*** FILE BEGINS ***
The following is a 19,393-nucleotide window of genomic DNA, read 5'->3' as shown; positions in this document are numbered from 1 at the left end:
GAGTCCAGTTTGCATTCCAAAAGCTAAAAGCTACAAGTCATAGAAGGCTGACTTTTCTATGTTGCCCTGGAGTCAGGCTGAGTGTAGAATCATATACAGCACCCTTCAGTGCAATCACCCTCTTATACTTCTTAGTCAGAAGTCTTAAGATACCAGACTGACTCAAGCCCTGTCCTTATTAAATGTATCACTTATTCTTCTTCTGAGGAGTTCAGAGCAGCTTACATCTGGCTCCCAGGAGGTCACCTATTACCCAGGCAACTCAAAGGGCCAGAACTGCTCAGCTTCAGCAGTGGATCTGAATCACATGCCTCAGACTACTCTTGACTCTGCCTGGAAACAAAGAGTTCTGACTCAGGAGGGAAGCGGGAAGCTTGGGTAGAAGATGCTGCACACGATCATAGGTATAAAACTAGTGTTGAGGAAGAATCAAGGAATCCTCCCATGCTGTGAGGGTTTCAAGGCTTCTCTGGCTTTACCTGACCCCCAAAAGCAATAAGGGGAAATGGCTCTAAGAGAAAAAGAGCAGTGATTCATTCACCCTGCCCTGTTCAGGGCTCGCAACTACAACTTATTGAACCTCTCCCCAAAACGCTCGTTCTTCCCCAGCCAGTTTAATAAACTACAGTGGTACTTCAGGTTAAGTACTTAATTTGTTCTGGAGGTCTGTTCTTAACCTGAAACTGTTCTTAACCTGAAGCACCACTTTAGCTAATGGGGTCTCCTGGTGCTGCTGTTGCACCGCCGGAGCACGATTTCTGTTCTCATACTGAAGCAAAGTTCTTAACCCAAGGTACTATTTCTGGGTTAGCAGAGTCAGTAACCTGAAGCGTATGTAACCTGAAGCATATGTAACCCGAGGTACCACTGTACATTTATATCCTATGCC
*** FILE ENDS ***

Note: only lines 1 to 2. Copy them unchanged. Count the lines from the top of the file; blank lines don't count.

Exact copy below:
The following is a 19,393-nucleotide window of genomic DNA, read 5'->3' as shown; positions in this document are numbered from 1 at the left end:
GAGTCCAGTTTGCATTCCAAAAGCTAAAAGCTACAAGTCATAGAAGGCTGACTTTTCTATGTTGCCCTGGAGTCAGGCTGAGTGTAGAATCATATACAGCACCCTTCAGTGCAATCACCCTCTTATACTTCTTAGTCAGAAGTCTTAAGATACCAGACTGACTCAAGCCCTGTCCTTATTAAATGTATCACTTATTCTTCTTCTGAGGAGTTCAGAGCAGCTTACATCTGGCTCCCAGGAGGTCACCTATTACCCAGGCAACTCAAAGGGCCAGAACTGCTCAGCTTCAGCAGTGGATCTGAATCACATGCCTCAGACTACTCTTGACTCTGCCTGGAAACAAAGAGTTCTGACTCAGGAGGGAAGCGGGAAGCTTGGGTAGAAGATGCTGCACACGATCATAGGTATAAAACTAGTGTTGAGGAAGAATCAAGGAATCCTCCCATGCTGTGAGGGTTTCAAGGCTTCTCTGGCTTTACCTGACCCCCAAAAGCAATAAGGGGAAATGGCTCTAAGAGAAAAAGAGCAGTGATTCATTCACCCTGCCCTGTTCAGGGCTCGCAACTACAACTTATTGAACCTCTCCCCAAAACGCTCGTTCTTCCCCAGCCAGTTTAATAAACTACAGTGGTACTTCAGGTTAAGTACTTAATTTGTTCTGGAGGTCTGTTCTTAACCTGAAACTGTTCTTAACCTGAAGCACCACTTTAGCTAATGGGGTCTCCTGGTGCTGCTGTTGCACCGCCGGAGCACGATTTCTGTTCTCATACTGAAGCAAAGTTCTTAACCCAAGGTACTATTTCTGGGTTAGCAGAGTCAGTAACCTGAAGCGTATGTAACCTGAAGCATATGTAACCCGAGGTACCACTGTACATTTATATCCTATGCC